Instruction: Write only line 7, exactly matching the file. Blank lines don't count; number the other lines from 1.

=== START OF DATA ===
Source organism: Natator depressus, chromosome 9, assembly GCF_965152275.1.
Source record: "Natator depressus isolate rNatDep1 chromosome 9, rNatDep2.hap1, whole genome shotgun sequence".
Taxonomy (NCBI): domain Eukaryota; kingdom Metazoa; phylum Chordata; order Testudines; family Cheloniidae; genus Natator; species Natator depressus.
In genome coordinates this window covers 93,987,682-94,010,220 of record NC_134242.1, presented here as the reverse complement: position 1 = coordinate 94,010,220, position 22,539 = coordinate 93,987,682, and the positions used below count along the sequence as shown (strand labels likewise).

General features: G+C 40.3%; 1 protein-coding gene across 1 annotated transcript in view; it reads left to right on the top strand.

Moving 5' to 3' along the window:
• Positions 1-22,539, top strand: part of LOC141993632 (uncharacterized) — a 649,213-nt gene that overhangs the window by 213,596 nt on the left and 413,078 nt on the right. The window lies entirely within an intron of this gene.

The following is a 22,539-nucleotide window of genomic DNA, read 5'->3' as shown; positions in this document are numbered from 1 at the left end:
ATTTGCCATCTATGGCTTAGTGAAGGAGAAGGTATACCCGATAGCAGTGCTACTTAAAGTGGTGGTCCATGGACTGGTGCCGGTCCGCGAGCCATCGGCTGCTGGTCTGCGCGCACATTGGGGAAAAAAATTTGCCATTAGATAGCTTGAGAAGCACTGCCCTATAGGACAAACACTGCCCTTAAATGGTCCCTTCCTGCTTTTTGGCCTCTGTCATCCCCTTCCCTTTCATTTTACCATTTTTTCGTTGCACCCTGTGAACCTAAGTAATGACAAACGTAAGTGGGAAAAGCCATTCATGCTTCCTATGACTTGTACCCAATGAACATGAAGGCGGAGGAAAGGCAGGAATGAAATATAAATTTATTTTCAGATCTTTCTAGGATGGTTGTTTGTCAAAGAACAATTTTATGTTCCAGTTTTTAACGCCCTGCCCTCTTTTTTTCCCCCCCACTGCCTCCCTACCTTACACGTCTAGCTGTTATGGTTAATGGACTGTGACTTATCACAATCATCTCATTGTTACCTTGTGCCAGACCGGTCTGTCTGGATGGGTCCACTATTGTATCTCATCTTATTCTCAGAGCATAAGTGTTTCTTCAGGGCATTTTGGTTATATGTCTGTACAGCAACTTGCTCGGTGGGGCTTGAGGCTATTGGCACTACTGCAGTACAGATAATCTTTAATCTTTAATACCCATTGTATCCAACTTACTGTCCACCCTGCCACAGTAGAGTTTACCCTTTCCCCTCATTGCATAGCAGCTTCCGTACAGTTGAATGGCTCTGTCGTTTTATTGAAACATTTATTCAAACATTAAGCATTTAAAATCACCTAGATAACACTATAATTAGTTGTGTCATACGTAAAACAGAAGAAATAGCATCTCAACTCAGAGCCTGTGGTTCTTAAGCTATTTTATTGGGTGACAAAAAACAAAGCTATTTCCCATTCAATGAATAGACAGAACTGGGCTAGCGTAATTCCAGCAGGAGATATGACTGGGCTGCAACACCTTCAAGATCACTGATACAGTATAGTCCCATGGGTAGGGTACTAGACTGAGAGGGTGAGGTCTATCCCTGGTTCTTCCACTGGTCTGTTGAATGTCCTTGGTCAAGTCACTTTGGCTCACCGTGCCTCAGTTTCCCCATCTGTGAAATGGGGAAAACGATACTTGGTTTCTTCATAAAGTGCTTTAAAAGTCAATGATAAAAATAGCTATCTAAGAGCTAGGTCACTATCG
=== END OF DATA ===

• Positions 1-22,539, top strand: part of LOC141993632 (uncharacterized) — a 649,213-nt gene that overhangs the window by 213,596 nt on the left and 413,078 nt on the right. The window lies entirely within an intron of this gene.